It occurred to me that I was witnessing someone who was possibly the most scared they had ever been in their life.
I wanted to laugh at the absurdity of him asking me for advice. I was the boy who left. The boy with “potential” who was doing so little with it. I attended dinners with wealthy families. I had lied about never being to New York to shrink myself. I could not be less equipped to answer him.
“I’m trying to think if I was in your shoes—”
“You’d never be in my shoes, Will,” he cut me off.
“Then what the fuck you ask me for.” I was way too sharp. But I was angry. Angry that I had no answers for him, that he wouldn’t tell me what he did, that I was too scared to keep asking. People did shit against the law all the time in this city, and as long as it didn’t happen right in front of the cops, they never seemed to care. If they came looking for you, there couldn’t be too many reasons why. Either you messed with some white folks, or you did something else they couldn’t ignore.
“If you’re asking me, then you’re thinking about running.”
I exhaled the last bit of breath from my body. “Where?”
“I probably shouldn’t tell you.”
“Yeah, but I think you want to.”
“South. I got folks in South Carolina.”
“You ever been?”
“Once, family reunion when we were in high school.” He paused. “Think I should do it?”
“I think if you run, you’ll never feel . . . at rest? But I would probably do anything to avoid going to jail too.”
“I swear, you really not helping right now.”
Just like that, my patience evaporated again. “Mo, you want me to make you feel better, tell you no matter what everything is going to be OK? Or you want me to be honest with you?”
There was no immediate answer. I wanted to get out of the car, to get more space to breathe. I wished we were having this conversation in a living room or even a diner. I felt trapped with only an armrest between us.
“I think I want to feel better,” he finally managed. He started sobbing, not bothering to fight back the tears this time. His head was thrown back against the seat, one fist resting against the Impala’s ceiling. It occurred to me that I was witnessing someone who was possibly the most scared they had ever been in their life. I reached my hand toward his right arm. He seemed to be in his own world of torment, and I thought maybe he wouldn’t notice. But as I touched his arm, he brought his hand down over mine. Squeezed it like a lifeline.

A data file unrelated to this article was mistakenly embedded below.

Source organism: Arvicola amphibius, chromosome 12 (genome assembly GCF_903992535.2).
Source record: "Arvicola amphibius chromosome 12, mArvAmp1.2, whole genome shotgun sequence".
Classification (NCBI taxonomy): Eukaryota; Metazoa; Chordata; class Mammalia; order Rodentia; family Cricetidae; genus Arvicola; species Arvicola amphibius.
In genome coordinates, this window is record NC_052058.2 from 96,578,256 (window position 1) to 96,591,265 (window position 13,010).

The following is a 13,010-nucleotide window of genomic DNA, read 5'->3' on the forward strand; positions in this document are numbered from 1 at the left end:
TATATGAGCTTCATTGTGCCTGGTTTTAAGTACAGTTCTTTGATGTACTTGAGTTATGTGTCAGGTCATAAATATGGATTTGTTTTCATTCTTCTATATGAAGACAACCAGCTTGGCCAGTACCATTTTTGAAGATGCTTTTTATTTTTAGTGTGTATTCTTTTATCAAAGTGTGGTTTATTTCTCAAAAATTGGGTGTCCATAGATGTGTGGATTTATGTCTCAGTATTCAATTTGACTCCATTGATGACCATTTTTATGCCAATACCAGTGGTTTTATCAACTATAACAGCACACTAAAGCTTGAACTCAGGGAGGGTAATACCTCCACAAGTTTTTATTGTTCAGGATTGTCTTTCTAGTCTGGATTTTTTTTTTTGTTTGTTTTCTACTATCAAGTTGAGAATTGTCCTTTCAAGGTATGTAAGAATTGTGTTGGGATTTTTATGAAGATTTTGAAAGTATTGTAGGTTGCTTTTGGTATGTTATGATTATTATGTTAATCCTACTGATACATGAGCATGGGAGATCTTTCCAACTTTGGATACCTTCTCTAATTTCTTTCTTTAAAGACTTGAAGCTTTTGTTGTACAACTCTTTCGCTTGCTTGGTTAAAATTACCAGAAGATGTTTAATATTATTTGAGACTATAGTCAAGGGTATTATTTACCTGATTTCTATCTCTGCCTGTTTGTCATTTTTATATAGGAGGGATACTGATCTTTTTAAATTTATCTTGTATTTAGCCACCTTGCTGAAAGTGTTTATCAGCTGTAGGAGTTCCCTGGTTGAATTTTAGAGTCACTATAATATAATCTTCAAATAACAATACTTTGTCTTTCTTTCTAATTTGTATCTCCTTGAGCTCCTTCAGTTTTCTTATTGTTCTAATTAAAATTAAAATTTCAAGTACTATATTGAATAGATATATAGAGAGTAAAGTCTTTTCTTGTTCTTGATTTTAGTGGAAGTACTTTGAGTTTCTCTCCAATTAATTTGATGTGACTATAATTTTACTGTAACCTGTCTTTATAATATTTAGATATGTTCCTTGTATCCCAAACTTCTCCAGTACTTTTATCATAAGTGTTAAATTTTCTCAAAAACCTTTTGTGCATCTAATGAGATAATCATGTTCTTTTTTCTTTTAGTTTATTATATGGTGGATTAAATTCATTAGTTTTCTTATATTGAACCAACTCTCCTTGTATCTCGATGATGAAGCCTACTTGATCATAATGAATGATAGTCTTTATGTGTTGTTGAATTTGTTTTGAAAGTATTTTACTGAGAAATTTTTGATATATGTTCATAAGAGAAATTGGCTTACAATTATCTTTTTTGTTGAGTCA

Mo and I were tight once, and it was possible that if I lived here, he would not be on the verge of leaving.
“If I turn myself in . . . ,” he began. “I dunno, I might never come up out there.”
“Have you talked to a lawyer?” It was the only helpful thing I could think of.
“Yeah.” His voice was a whisper. “Said I should turn myself in. Could probably get me about eight years or some shit. I don’t know, I don’t fucking know, man.”
I could make eight years sound small in my head for brief moments, when it was someone else’s life. But eight years in prison still sounded impossible when I imagined doing it myself.
“Oh, god.” He was suddenly loud again. “I’m up on FC at night holding hands with a nigga in my car. They might kill me before I even get to prison.”
If he was trying to get me to pull away, it didn’t work. Mostly because he hadn’t pulled away either.
“Mo. Mo, I’m so sorry man.”
He laughed while wiping his face with his free hand. “What, sorry you got away from this bullshit?”
He laughed harder, and this time he did pull his hand off mine. I took the cue and withdrew. He wiped his face one more time and put the car in gear. We sped away from the curb and into the night again.
I had nothing to say, nothing to offer. Mo and I were tight once, and it was possible that if I lived here, he would not be on the verge of leaving, one way or another. But it was just as possible that I wouldn’t be alive to help him. So many people we knew from childhood hadn’t made it this far.
When I looked up at the street signs, I realized he was taking me back to my cousin’s house. He noticed me eyeing the signs and responded.
“Yeah, I’m gonna drop you off, man. I gotta work through some shit.”
“You know what you’re going to do?”
“No, but I’ll figure it out tonight.” The radio was on, but it wasn’t really. When we arrived at the house, he stopped the car and waited for me to get out, but I made no motion to.
“Anything else I can do, Mo?”
“Nah, man.” He was cold and mechanical now, with one hand on the steering wheel and the other on the gear shift, ready to put the car in drive.
“You already tell folks peace? I can ride with you while you do that.”
“You were the last one on that list, man.”
He had cleaned me out, and I knew my stalling couldn’t be dressed up any other way. I put my hand on the door.
“Mo, if I wasn’t in town this weekend, would you have called me tonight?”
He took a moment but didn’t break eye contact.
“Sure, man. I would’ve called.”
It was a lie, but I got it. He had moved beyond himself and was now taking care of me. He knew that I wouldn’t rest easy with that answer, but I was a box he was checking. I nodded and opened the door, then stopped myself and raised my forearm. He let go of the gear shift and raised his forearm to meet mine, a final smile on his face. I got out and stood there as the car began to move off into the night. So very far away from me.
William Evans is an author and co-founder of the pop culture website BlackNerdProblems.com. He was awarded the Blackburn Fellowship at Randolph College, where he received his MFA in Creative Writing. His latest collection is Black Nerd Problems: Essays.